- FoxNews: Judge Andrew Napolitano: Police surveillance cameras and facial recognition technology threaten our privacy
- W.D.Wis.: Officers had a reasonable belief under Payton def was on the premises for execution of an arrest warrant
- PA directs parties to brief whether Carpenter applies to real time CSLI
- Cal.6: A broad SW is permissible in a computer search because it may be difficult to locate the subject of the search
- TN: Defense counsel’s failure to predict Riley wasn’t IAC
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Fourth Amendment cases,
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"If it was easy, everybody would be doing it. It isn't, and they don't."
“I am still learning.”
—Domenico Giuntalodi (but misattributed to Michelangelo Buonarroti (common phrase throughout 1500's)).
"Love work; hate mastery over others; and avoid intimacy with the government."
—Shemaya, in the Thalmud
"A system of law that not only makes certain conduct criminal, but also lays down rules for the conduct of the authorities, often becomes complex in its application to individual cases, and will from time to time produce imperfect results, especially if one's attention is confined to the particular case at bar. Some criminals do go free because of the necessity of keeping government and its servants in their place. That is one of the costs of having and enforcing a Bill of Rights. This country is built on the assumption that the cost is worth paying, and that in the long run we are all both freer and safer if the Constitution is strictly enforced."
—Williams v. Nix, 700 F. 2d 1164, 1173 (8th Cir. 1983) (Richard Sheppard Arnold, J.), rev'd Nix v. Williams, 467 US. 431 (1984).
"The criminal goes free, if he must, but it is the law that sets him free. Nothing can destroy a government more quickly than its failure to observe its own laws, or worse, its disregard of the charter of its own existence."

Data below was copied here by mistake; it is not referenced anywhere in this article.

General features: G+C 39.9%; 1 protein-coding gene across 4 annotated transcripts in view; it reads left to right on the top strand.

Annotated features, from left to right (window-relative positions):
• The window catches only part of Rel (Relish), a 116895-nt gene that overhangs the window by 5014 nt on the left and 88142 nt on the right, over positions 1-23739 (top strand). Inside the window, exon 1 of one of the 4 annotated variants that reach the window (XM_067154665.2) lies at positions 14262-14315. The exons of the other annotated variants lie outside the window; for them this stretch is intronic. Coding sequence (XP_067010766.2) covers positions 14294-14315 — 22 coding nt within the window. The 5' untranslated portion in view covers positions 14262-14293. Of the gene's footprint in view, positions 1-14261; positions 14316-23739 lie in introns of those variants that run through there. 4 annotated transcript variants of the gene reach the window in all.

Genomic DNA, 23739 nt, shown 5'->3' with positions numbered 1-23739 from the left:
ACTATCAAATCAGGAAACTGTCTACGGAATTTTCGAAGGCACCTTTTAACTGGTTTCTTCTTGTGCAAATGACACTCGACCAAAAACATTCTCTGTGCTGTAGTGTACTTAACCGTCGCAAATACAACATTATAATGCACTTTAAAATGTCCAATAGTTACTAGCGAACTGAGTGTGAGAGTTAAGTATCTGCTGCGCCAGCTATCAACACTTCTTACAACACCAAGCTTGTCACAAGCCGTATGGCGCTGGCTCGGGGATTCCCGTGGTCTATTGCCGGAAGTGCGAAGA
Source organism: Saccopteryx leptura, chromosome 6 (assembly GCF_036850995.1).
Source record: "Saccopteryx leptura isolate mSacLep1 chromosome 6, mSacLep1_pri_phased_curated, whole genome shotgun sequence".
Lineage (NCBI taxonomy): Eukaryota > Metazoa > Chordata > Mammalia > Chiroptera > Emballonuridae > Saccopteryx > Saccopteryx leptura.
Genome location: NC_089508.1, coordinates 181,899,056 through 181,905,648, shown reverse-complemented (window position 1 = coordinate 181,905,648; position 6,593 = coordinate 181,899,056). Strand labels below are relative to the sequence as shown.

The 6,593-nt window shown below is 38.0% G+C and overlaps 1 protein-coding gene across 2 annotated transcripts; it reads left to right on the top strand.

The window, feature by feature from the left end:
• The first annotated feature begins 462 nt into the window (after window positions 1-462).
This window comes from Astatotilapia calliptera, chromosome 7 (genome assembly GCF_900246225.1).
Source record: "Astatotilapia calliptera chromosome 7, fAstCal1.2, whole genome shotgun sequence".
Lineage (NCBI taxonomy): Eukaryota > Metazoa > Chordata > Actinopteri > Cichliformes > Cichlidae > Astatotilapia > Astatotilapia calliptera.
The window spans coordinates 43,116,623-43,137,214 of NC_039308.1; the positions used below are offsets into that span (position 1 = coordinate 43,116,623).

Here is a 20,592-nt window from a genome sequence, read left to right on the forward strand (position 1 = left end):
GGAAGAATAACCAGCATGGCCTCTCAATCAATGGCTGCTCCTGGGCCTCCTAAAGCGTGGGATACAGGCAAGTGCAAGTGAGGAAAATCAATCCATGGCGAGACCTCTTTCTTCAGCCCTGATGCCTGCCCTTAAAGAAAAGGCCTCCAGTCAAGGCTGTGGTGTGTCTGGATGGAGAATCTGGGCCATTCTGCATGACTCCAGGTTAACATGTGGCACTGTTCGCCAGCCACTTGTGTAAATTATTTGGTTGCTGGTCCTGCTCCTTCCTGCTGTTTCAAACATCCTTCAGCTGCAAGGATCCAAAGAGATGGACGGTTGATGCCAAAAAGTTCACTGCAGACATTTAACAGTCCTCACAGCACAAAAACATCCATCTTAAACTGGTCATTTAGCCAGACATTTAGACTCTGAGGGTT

—Mapp v. Ohio, 367 U.S. 643, 659 (1961).
"Any costs the exclusionary rule are costs imposed directly by the Fourth Amendment."
—Yale Kamisar, 86 Mich.L.Rev. 1, 36 n. 151 (1987).
"There have been powerful hydraulic pressures throughout our history that bear heavily on the Court to water down constitutional guarantees and give the police the upper hand. That hydraulic pressure has probably never been greater than it is today."
— Terry v. Ohio, 392 U.S. 1, 39 (1968) (Douglas, J., dissenting).
"The great end, for which men entered into society, was to secure their property."
—Entick v. Carrington, 19 How.St.Tr. 1029, 1066, 95 Eng. Rep. 807 (C.P. 1765)
"It is a fair summary of history to say that the safeguards of liberty have frequently been forged in controversies involving not very nice people. And so, while we are concerned here with a shabby defrauder, we must deal with his case in the context of what are really the great themes expressed by the Fourth Amendment."
—United States v. Rabinowitz, 339 U.S. 56, 69 (1950) (Frankfurter, J., dissenting)
"The course of true law pertaining to searches and seizures, as enunciated here, has not–to put it mildly–run smooth."
—Chapman v. United States, 365 U.S. 610, 618 (1961) (Frankfurter, J., concurring).
"A search is a search, even if it happens to disclose nothing but the bottom of a turntable."
—Arizona v. Hicks, 480 U.S. 321, 325 (1987)
"For the Fourth Amendment protects people, not places. What a person knowingly exposes to the public, even in his own home or office, is not a subject of Fourth Amendment protection. ... But what he seeks to preserve as private, even in an area accessible to the public, may be constitutionally protected."
—Katz v. United States, 389 U.S. 347, 351 (1967)
“Experience should teach us to be most on guard to protect liberty when the Government’s purposes are beneficent. Men born to freedom are naturally alert to repel invasion of their liberty by evil-minded rulers. The greatest dangers to liberty lurk in insidious encroachment by men of zeal, well-meaning but without understanding.”
—United States v. Olmstead, 277 U.S. 438, 479 (1925) (Brandeis, J., dissenting)
“Liberty—the freedom from unwarranted intrusion by government—is as easily lost through insistent nibbles by government officials who seek to do their jobs too well as by those whose purpose it is to oppress; the piranha can be as deadly as the shark.”
—United States v. $124,570, 873 F.2d 1240, 1246 (9th Cir. 1989)